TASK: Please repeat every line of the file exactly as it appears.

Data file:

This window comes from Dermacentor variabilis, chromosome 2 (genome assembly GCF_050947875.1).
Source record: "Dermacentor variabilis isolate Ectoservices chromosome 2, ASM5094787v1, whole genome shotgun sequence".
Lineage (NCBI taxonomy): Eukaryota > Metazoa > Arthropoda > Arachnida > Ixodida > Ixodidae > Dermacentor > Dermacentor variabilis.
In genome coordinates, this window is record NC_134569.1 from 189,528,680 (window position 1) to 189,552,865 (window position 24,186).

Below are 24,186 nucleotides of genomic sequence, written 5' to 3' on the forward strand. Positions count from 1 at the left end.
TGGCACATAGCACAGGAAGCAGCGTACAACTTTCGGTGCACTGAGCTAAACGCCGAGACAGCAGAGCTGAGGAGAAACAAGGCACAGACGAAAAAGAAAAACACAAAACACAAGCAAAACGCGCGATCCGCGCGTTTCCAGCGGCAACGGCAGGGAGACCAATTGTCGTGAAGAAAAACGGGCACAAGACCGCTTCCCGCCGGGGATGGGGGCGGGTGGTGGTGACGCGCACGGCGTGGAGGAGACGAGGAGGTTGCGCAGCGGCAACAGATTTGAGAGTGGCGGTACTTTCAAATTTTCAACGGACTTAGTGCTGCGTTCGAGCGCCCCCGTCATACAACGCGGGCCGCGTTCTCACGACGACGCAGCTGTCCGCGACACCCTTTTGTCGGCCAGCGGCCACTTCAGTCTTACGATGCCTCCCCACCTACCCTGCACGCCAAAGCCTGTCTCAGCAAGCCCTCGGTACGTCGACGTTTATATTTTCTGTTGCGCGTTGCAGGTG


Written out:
This window comes from Dermacentor variabilis, chromosome 2 (genome assembly GCF_050947875.1).
Source record: "Dermacentor variabilis isolate Ectoservices chromosome 2, ASM5094787v1, whole genome shotgun sequence".
Lineage (NCBI taxonomy): Eukaryota > Metazoa > Arthropoda > Arachnida > Ixodida > Ixodidae > Dermacentor > Dermacentor variabilis.
In genome coordinates, this window is record NC_134569.1 from 189,528,680 (window position 1) to 189,552,865 (window position 24,186).

Below are 24,186 nucleotides of genomic sequence, written 5' to 3' on the forward strand. Positions count from 1 at the left end.
TGGCACATAGCACAGGAAGCAGCGTACAACTTTCGGTGCACTGAGCTAAACGCCGAGACAGCAGAGCTGAGGAGAAACAAGGCACAGACGAAAAAGAAAAACACAAAACACAAGCAAAACGCGCGATCCGCGCGTTTCCAGCGGCAACGGCAGGGAGACCAATTGTCGTGAAGAAAAACGGGCACAAGACCGCTTCCCGCCGGGGATGGGGGCGGGTGGTGGTGACGCGCACGGCGTGGAGGAGACGAGGAGGTTGCGCAGCGGCAACAGATTTGAGAGTGGCGGTACTTTCAAATTTTCAACGGACTTAGTGCTGCGTTCGAGCGCCCCCGTCATACAACGCGGGCCGCGTTCTCACGACGACGCAGCTGTCCGCGACACCCTTTTGTCGGCCAGCGGCCACTTCAGTCTTACGATGCCTCCCCACCTACCCTGCACGCCAAAGCCTGTCTCAGCAAGCCCTCGGTACGTCGACGTTTATATTTTCTGTTGCGCGTTGCAGGTG